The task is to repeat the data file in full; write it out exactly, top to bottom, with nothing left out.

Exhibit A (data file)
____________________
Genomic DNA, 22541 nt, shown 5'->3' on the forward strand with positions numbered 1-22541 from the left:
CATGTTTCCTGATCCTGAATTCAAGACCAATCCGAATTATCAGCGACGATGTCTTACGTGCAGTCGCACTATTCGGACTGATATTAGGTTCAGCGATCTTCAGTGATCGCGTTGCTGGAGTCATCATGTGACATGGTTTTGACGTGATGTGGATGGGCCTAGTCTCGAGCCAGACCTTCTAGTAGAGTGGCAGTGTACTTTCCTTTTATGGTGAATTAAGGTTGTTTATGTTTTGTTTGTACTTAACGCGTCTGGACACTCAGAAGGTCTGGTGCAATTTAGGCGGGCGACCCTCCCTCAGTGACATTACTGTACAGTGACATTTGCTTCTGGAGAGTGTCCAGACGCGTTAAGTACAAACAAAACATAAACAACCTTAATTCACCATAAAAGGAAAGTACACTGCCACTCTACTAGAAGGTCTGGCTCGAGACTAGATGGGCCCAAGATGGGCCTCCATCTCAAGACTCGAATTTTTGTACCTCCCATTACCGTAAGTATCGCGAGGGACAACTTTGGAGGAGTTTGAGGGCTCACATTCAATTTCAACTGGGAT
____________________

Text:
Genomic DNA, 22541 nt, shown 5'->3' on the forward strand with positions numbered 1-22541 from the left:
CATGTTTCCTGATCCTGAATTCAAGACCAATCCGAATTATCAGCGACGATGTCTTACGTGCAGTCGCACTATTCGGACTGATATTAGGTTCAGCGATCTTCAGTGATCGCGTTGCTGGAGTCATCATGTGACATGGTTTTGACGTGATGTGGATGGGCCTAGTCTCGAGCCAGACCTTCTAGTAGAGTGGCAGTGTACTTTCCTTTTATGGTGAATTAAGGTTGTTTATGTTTTGTTTGTACTTAACGCGTCTGGACACTCAGAAGGTCTGGTGCAATTTAGGCGGGCGACCCTCCCTCAGTGACATTACTGTACAGTGACATTTGCTTCTGGAGAGTGTCCAGACGCGTTAAGTACAAACAAAACATAAACAACCTTAATTCACCATAAAAGGAAAGTACACTGCCACTCTACTAGAAGGTCTGGCTCGAGACTAGATGGGCCCAAGATGGGCCTCCATCTCAAGACTCGAATTTTTGTACCTCCCATTACCGTAAGTATCGCGAGGGACAACTTTGGAGGAGTTTGAGGGCTCACATTCAATTTCAACTGGGAT